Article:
'Object doesn't support this property or method' - But it's there!


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Thread: 'Object doesn't support this property or method' - But it's there!

  1. #1
    Damit Senanayake Guest

    'Object doesn't support this property or method' - But it's there!

    Firstly, it should be noted that I am using VB5 SP0, and it is not possible
    at all to upgrade to SP3 or any higher version of VB.

    As part of a requirement from 'on high', I've been told to dump all ActiveX
    controls that we are currently using and to replace them with UserControls.
    Fair enough, except that each ActiveX control has its own code modules, so
    I've tried to consolidate these modules into a single code module. The
    UserControls are subclassed, so I have a common WndProc in the code module
    that forwards to each UserControl's friend WndProc function.

    However, VB chokes while compiling or running the program on the indicated
    line, and if I attempt to debug and resume execution the IDE GPFs.

    Public Function WndProc (ByVal hWnd As Long, ByVal uMsg As Long, ByVal
    wParam As Long, ByVal lParam As Long) As Long
    Dim pObj As Object, lpPrevWndProc As Long
    Set pObj = PtrToCtl(GetProp(hWnd, "ControlPtr"))
    lpPrevWndProc = GetProp(hWnd, "OldWndProc")
    If Not (pObj Is Nothing) Then
    '// VB throws the error on the next line.
    WndProc = pObj.WndProc(hWnd, uMsg, wParam, lParam)
    Else
    If lpPrevWndProc <> 0 Then
    WndProc = CallWindowProc(lpPrevWndProc, hWnd, uMsg, wParam, lParam)
    Else
    WndProc = DefWindowProc(hWnd, uMsg, wParam, lParam)
    End If
    End If
    End Function

    Public Function PtrToCtl (ByVal ptr As Long) As Object
    If ptr = 0 Then
    Set PtrToCtl = Nothing
    Exit Function
    End If
    Dim oCtl As Object
    CopyMemory oCtl, ptr, 4
    Set PtrToCtl = oCtl
    CopyMemory oCtl, 0&, 4
    End Function

    In the UserControl's source code, however, there *is* a WndProc function,
    and it doesn't matter what (if anything) is inside the code. Making it a
    Public function results in an error message similar to the following:

    "Method WndProc of _TreeView failed."

    Friend Function WndProc (ByVal hWnd As Long, ByVal uMsg As Long, ByVal
    wParam As Long, ByVal lParam As Long) As Long
    '// ...
    End Function

    My intention is actually to write a generic WndProc forwarder for each
    UserControl. I have tried getting the UserControls to implement a callback
    interface, but that leads to the same issue.

    Additionally, I am using some vtable replacement code for the
    IOleInPlaceActiveObject interface, but the error and subsequent crash still
    occurs even if that code is commented out.

    Any help on this matter will be greatly appreciated.

    Thanks,
    Damit



  2. #2
    Matthew Curland Guest

    Re: 'Object doesn't support this property or method' - But it's there!

    Comments inline. Also, I'd strongly recommend that you use
    SubClass.bas/PushParamThunk.bas/DbgWProc.dll as described in my book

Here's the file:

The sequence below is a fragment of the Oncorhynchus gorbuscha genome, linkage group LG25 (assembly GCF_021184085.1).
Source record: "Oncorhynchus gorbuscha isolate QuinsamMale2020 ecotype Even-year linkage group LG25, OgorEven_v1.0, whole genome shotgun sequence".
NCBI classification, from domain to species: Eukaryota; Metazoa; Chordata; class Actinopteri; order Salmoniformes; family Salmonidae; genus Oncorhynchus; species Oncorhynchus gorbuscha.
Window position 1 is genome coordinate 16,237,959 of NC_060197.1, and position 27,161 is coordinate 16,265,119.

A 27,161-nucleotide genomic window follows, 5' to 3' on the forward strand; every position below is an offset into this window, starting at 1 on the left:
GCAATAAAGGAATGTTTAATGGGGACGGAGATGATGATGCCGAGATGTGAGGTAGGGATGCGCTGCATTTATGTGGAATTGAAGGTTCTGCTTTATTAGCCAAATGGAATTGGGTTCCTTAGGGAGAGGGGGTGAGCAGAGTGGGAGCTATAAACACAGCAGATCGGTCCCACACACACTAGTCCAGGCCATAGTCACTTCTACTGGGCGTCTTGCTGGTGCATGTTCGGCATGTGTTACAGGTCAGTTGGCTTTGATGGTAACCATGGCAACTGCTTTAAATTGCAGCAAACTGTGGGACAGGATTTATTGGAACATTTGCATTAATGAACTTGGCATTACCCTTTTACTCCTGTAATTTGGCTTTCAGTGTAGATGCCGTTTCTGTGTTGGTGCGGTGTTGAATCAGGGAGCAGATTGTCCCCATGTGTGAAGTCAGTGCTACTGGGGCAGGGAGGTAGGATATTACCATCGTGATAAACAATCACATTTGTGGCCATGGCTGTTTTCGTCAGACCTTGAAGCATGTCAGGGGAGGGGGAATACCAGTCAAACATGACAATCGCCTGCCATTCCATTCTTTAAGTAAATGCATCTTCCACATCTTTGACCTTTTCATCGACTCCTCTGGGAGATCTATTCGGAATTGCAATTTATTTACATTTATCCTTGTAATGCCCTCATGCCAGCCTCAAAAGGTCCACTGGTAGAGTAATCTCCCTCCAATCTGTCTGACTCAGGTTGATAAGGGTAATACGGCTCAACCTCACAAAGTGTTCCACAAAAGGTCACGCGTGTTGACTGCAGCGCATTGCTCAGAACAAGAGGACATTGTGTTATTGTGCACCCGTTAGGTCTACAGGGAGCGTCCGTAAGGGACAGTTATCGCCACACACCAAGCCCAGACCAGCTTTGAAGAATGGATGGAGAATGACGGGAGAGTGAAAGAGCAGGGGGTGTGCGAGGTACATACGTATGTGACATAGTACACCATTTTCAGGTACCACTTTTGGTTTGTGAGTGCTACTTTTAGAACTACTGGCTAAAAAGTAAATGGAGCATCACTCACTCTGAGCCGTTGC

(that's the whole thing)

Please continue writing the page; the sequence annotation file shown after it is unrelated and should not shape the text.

(http://www.PowerVB.com), or at least DbgWProc.dll as described in Feb 97
    VBPJ or earlier. You'll save yourself all of the GetProp/SetProp/CopyMemory
    work, work correctly with Friend functions, and support debugging
    automatically. Subclassing with this technique requires a class variable + 2
    lines of code, your window proc, and a 3 line (including Function/End
    Function) redirection function in a standard module. Trust me, it is much
    easier than what you're trying here, and has a fraction of the per-message
    overhead.

    -Matt

    "Damit Senanayake" <damit@mvps.org> wrote in message
    news:3b1d0acf@news.devx.com...
    > Firstly, it should be noted that I am using VB5 SP0, and it is not

    possible
    > at all to upgrade to SP3 or any higher version of VB.


    Not a problem. Anything I mention below works equally well in all VB5/VB6
    versions.

    > As part of a requirement from 'on high', I've been told to dump all

    ActiveX
    > controls that we are currently using and to replace them with

    UserControls.
    > Fair enough, except that each ActiveX control has its own code modules, so
    > I've tried to consolidate these modules into a single code module. The
    > UserControls are subclassed, so I have a common WndProc in the code module
    > that forwards to each UserControl's friend WndProc function.


    You can't call a Friend function on multiple objects from a single function.
    A Friend function is not virtual, which means several things. First, it must
    be bound to a specific class type, not a specific interface type. Public
    functions are bound through an interface (read: vtable), not to a specific
    class type. This also means that a Friend function cannot be called than an
    'As Object' variable, as this implies a late-bound call, which will only
    work against Public functions. If you change your WndProc callbacks to
    Public, this would probably work. If you want to leave them as Friend, then
    you need to create a different .bas function for each type of UserControl